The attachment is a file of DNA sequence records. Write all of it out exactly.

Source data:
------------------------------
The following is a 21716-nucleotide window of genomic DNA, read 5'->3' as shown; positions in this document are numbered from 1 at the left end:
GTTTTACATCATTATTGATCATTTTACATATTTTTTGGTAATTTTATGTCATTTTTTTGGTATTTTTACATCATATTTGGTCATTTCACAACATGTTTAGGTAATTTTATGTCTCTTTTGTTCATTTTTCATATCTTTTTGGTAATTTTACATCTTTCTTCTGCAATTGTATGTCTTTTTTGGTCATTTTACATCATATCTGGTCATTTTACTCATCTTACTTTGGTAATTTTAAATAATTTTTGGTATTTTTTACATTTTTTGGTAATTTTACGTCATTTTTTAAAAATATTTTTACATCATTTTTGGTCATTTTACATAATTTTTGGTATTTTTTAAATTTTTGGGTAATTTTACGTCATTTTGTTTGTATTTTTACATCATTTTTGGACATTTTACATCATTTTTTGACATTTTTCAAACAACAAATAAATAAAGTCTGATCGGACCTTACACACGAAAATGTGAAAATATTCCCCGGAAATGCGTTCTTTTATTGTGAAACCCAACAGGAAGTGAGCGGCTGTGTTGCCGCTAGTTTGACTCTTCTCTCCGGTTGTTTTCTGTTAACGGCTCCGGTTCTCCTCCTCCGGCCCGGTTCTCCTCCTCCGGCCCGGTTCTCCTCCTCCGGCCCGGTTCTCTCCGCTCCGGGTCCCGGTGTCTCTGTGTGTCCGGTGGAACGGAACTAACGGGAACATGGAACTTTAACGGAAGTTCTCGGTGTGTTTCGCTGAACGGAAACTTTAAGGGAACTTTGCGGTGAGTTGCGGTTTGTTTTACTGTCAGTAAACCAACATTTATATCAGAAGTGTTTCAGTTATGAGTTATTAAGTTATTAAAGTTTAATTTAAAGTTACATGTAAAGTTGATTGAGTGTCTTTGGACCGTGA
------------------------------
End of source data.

The following is a 21716-nucleotide window of genomic DNA, read 5'->3' as shown; positions in this document are numbered from 1 at the left end:
GTTTTACATCATTATTGATCATTTTACATATTTTTTGGTAATTTTATGTCATTTTTTTGGTATTTTTACATCATATTTGGTCATTTCACAACATGTTTAGGTAATTTTATGTCTCTTTTGTTCATTTTTCATATCTTTTTGGTAATTTTACATCTTTCTTCTGCAATTGTATGTCTTTTTTGGTCATTTTACATCATATCTGGTCATTTTACTCATCTTACTTTGGTAATTTTAAATAATTTTTGGTATTTTTTACATTTTTTGGTAATTTTACGTCATTTTTTAAAAATATTTTTACATCATTTTTGGTCATTTTACATAATTTTTGGTATTTTTTAAATTTTTGGGTAATTTTACGTCATTTTGTTTGTATTTTTACATCATTTTTGGACATTTTACATCATTTTTTGACATTTTTCAAACAACAAATAAATAAAGTCTGATCGGACCTTACACACGAAAATGTGAAAATATTCCCCGGAAATGCGTTCTTTTATTGTGAAACCCAACAGGAAGTGAGCGGCTGTGTTGCCGCTAGTTTGACTCTTCTCTCCGGTTGTTTTCTGTTAACGGCTCCGGTTCTCCTCCTCCGGCCCGGTTCTCCTCCTCCGGCCCGGTTCTCCTCCTCCGGCCCGGTTCTCTCCGCTCCGGGTCCCGGTGTCTCTGTGTGTCCGGTGGAACGGAACTAACGGGAACATGGAACTTTAACGGAAGTTCTCGGTGTGTTTCGCTGAACGGAAACTTTAAGGGAACTTTGCGGTGAGTTGCGGTTTGTTTTACTGTCAGTAAACCAACATTTATATCAGAAGTGTTTCAGTTATGAGTTATTAAGTTATTAAAGTTTAATTTAAAGTTACATGTAAAGTTGATTGAGTGTCTTTGGACCGTGA